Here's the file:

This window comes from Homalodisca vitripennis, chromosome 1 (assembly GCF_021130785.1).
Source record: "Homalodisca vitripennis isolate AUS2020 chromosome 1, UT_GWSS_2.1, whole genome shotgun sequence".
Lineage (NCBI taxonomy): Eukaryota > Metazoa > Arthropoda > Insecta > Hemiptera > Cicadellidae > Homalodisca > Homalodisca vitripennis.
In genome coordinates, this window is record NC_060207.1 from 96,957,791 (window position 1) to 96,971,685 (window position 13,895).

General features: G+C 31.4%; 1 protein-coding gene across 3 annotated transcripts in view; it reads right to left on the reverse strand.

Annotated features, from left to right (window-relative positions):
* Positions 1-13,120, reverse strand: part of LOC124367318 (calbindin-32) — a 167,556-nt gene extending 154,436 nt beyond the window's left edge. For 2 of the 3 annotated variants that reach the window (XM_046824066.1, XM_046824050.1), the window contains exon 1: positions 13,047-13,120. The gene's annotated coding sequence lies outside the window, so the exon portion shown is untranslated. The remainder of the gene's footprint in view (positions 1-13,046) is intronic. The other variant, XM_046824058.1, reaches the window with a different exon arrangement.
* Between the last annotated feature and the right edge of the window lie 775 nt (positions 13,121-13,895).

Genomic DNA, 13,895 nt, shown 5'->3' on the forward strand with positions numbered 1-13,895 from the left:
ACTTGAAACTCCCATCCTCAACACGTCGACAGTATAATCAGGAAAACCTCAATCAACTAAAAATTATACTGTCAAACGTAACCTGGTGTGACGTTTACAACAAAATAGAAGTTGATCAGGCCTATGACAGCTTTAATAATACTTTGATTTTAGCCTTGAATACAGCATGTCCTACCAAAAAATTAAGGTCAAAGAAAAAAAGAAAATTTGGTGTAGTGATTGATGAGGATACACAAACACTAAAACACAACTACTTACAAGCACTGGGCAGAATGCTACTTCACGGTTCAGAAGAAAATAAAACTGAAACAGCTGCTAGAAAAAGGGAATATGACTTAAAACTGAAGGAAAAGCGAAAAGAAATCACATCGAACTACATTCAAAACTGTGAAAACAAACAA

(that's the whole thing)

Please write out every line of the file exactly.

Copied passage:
This window comes from Homalodisca vitripennis, chromosome 1 (assembly GCF_021130785.1).
Source record: "Homalodisca vitripennis isolate AUS2020 chromosome 1, UT_GWSS_2.1, whole genome shotgun sequence".
Lineage (NCBI taxonomy): Eukaryota > Metazoa > Arthropoda > Insecta > Hemiptera > Cicadellidae > Homalodisca > Homalodisca vitripennis.
In genome coordinates, this window is record NC_060207.1 from 96,957,791 (window position 1) to 96,971,685 (window position 13,895).

General features: G+C 31.4%; 1 protein-coding gene across 3 annotated transcripts in view; it reads right to left on the reverse strand.

Annotated features, from left to right (window-relative positions):
* Positions 1-13,120, reverse strand: part of LOC124367318 (calbindin-32) — a 167,556-nt gene extending 154,436 nt beyond the window's left edge. For 2 of the 3 annotated variants that reach the window (XM_046824066.1, XM_046824050.1), the window contains exon 1: positions 13,047-13,120. The gene's annotated coding sequence lies outside the window, so the exon portion shown is untranslated. The remainder of the gene's footprint in view (positions 1-13,046) is intronic. The other variant, XM_046824058.1, reaches the window with a different exon arrangement.
* Between the last annotated feature and the right edge of the window lie 775 nt (positions 13,121-13,895).

Genomic DNA, 13,895 nt, shown 5'->3' on the forward strand with positions numbered 1-13,895 from the left:
ACTTGAAACTCCCATCCTCAACACGTCGACAGTATAATCAGGAAAACCTCAATCAACTAAAAATTATACTGTCAAACGTAACCTGGTGTGACGTTTACAACAAAATAGAAGTTGATCAGGCCTATGACAGCTTTAATAATACTTTGATTTTAGCCTTGAATACAGCATGTCCTACCAAAAAATTAAGGTCAAAGAAAAAAAGAAAATTTGGTGTAGTGATTGATGAGGATACACAAACACTAAAACACAACTACTTACAAGCACTGGGCAGAATGCTACTTCACGGTTCAGAAGAAAATAAAACTGAAACAGCTGCTAGAAAAAGGGAATATGACTTAAAACTGAAGGAAAAGCGAAAAGAAATCACATCGAACTACATTCAAAACTGTGAAAACAAACAA